What Does the Mediation Process Involve?

Divorce mediation can be a useful process to resolve family law disputes – even in complex and high conflict cases. At Leach Legal, we often partake in mediations and have a high success rate.

The actual mediation process is not set in concrete, as the process is tailored to suit the needs of the parties. However, most divorce mediations have the following points in common:

  • The individual who is engaged to chair the mediation (the ‘mediator’), is agreed upon by both parties. This is usually a retired Family Court Judge, or a senior lawyer or barrister with family law experience to help the parties through the process.
  • The mediator meets with each party individually prior to the mediation for a ‘pre-mediation intake session’. At this meeting, the mediator asks each party for some information about their case and explains the mediation process. The purpose of these sessions is to give the parties an opportunity to familiarise themselves with the mediator, and ask any questions they have about the process. Lawyers are generally present.
  • The mediation process is often scheduled for a full day, but exact times depend on how negotiations progress. Some mediations are finished by lunchtime, but others take the full day.
  • The mediation occurs at a location agreed between the parties, and is usually at the offices of one of the lawyers or divorce mediator. It is important that two or three rooms are available throughout the day to ensure that the parties can seek private advice from their lawyers at any time they wish to do so.
  • Parties may decide to exchange certain information prior to the mediation. This allows each party to know the other’s position and what they are proposing by way of settlement. The mediator is also provided with these documents.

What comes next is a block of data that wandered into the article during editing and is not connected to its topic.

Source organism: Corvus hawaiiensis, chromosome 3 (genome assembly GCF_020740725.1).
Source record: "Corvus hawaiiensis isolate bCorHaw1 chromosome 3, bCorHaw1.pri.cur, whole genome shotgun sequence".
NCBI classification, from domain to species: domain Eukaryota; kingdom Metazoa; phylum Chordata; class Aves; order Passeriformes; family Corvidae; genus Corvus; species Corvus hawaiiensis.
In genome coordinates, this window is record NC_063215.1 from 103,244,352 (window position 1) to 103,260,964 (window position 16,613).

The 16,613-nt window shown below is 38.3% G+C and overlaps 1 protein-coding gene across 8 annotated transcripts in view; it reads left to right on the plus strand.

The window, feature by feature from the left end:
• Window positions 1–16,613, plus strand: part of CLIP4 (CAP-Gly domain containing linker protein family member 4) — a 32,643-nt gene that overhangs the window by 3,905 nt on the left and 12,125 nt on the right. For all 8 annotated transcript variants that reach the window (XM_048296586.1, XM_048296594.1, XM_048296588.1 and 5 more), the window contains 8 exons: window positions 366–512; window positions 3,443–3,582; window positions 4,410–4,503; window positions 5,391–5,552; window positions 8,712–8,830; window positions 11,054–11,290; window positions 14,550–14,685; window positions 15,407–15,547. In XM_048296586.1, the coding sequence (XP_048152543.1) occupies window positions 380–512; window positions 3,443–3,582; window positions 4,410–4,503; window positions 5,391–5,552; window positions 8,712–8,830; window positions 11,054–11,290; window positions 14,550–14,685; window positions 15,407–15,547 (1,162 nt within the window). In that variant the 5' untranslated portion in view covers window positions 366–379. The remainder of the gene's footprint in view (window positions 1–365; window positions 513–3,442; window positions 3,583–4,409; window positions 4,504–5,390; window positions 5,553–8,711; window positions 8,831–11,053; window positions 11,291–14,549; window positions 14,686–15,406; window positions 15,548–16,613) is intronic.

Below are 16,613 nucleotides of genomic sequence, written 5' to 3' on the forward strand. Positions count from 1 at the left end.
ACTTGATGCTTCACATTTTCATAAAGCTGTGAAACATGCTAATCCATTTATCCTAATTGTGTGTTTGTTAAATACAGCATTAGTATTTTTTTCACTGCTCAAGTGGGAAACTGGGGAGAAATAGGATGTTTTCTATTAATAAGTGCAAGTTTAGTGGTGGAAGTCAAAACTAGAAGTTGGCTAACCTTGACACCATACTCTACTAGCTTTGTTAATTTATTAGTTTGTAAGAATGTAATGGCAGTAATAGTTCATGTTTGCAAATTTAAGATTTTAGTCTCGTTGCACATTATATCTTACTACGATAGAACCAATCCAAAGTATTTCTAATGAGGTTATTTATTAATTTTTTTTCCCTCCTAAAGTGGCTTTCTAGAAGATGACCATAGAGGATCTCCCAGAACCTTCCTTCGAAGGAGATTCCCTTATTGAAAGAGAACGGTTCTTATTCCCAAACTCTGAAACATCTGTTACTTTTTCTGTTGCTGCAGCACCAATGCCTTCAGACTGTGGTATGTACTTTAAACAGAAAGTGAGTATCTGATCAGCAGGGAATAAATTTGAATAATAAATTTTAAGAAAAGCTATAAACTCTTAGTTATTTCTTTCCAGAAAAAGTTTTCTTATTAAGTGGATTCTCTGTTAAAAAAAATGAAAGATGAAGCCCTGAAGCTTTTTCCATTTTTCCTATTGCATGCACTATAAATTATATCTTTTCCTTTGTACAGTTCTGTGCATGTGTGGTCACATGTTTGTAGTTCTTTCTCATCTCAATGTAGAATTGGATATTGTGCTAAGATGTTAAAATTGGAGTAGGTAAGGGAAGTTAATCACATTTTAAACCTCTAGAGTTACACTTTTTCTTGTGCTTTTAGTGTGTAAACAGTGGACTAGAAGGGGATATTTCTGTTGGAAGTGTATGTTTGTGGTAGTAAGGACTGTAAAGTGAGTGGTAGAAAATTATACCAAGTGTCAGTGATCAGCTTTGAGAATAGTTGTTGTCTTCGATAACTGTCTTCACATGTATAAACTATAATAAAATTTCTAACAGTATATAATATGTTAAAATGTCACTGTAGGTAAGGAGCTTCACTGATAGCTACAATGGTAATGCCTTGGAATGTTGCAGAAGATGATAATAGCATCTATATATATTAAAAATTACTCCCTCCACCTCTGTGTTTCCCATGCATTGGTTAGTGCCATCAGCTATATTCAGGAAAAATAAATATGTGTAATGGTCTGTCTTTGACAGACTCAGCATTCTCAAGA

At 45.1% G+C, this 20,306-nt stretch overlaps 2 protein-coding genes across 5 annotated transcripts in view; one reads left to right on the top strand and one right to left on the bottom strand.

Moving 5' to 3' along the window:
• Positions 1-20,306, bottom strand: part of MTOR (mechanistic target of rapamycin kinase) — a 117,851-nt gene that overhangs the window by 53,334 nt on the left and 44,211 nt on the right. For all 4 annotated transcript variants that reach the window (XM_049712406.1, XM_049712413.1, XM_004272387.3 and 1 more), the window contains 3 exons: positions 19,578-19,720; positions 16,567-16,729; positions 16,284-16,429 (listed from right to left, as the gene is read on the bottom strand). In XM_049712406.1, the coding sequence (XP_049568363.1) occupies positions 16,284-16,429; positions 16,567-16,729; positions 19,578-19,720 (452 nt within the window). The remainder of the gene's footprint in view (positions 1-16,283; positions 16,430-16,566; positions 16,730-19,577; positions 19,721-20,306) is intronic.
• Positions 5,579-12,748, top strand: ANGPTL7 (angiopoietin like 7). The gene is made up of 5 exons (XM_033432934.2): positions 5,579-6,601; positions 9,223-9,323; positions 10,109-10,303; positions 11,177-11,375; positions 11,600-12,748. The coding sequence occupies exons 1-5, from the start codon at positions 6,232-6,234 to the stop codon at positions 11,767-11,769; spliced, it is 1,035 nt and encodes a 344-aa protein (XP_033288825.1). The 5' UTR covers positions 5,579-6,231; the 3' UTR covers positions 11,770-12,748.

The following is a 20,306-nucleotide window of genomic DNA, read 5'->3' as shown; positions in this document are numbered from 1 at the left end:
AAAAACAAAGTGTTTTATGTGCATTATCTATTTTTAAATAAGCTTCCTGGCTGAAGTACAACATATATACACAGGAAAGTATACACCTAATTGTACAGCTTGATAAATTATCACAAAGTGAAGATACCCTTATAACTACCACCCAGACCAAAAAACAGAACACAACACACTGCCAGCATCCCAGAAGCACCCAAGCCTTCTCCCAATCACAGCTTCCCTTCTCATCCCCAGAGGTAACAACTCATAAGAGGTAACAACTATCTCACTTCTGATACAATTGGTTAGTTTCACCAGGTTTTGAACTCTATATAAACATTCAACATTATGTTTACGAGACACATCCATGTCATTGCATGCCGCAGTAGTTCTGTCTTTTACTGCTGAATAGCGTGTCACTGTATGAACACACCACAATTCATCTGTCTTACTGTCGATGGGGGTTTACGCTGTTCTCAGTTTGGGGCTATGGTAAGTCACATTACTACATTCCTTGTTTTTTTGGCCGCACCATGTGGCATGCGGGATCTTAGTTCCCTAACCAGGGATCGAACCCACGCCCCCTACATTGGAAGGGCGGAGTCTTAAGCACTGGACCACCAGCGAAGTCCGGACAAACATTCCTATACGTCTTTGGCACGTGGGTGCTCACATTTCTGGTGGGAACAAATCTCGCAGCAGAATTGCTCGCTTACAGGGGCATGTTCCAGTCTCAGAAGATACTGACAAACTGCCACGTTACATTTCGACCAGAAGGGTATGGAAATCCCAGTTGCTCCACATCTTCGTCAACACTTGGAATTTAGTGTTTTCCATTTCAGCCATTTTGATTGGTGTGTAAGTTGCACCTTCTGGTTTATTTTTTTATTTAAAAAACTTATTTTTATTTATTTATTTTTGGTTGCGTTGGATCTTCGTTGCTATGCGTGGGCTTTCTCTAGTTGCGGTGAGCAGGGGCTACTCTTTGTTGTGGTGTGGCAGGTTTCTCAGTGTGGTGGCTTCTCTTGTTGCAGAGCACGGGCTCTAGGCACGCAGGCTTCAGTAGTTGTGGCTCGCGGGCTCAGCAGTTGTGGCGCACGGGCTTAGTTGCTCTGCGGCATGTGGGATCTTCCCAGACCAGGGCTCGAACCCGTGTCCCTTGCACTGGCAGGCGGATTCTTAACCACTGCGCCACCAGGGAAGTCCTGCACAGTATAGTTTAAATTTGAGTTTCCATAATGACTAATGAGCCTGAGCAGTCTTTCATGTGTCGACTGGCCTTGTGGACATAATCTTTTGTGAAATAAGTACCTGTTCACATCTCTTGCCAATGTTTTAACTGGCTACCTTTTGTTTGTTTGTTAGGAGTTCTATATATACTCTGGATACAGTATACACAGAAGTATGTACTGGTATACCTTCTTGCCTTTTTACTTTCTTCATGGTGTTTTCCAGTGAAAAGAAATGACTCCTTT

• Mediations generally commence with all parties in the same room. The mediator usually goes over some ‘ground rules’ or guidelines which need to be respected and followed by all involved. Some mediators like each party to provide an ‘opening statement’, which may be what they hope to achieve from the mediation process. Again, this is not compulsory, and very much depends on what will best suit the individuals involved.
  • After the initial overview by the mediator and opening statements, the process of mediation depends on the individual case. In financial matters, the parties may work through the assets and liabilities schedule. The parties or solicitors may also wish to discuss specific issues that need to be resolved.
  • At some stage in the mediation process, the parties separate into different rooms with their respective solicitors. Settlement proposals are discussed, and offers and counter offers may then be made back and forth for the remainder of the mediation.
  • In the event that the parties reach an agreement, the solicitors assist in preparing a Heads of Agreement, or Minute of Consent Orders to document the agreement if time permits. The parties then sign the document.
  • Following the mediation, the parties’ respective solicitors usually work together to formalise the agreement, generally by ensuring the same is made into Family Court Orders.

Although the mediation process can vary, the common goal is always to resolve disputes. This can save individuals significant future costs, and eliminate the need for timely and stressful litigation.

Anna Westphal

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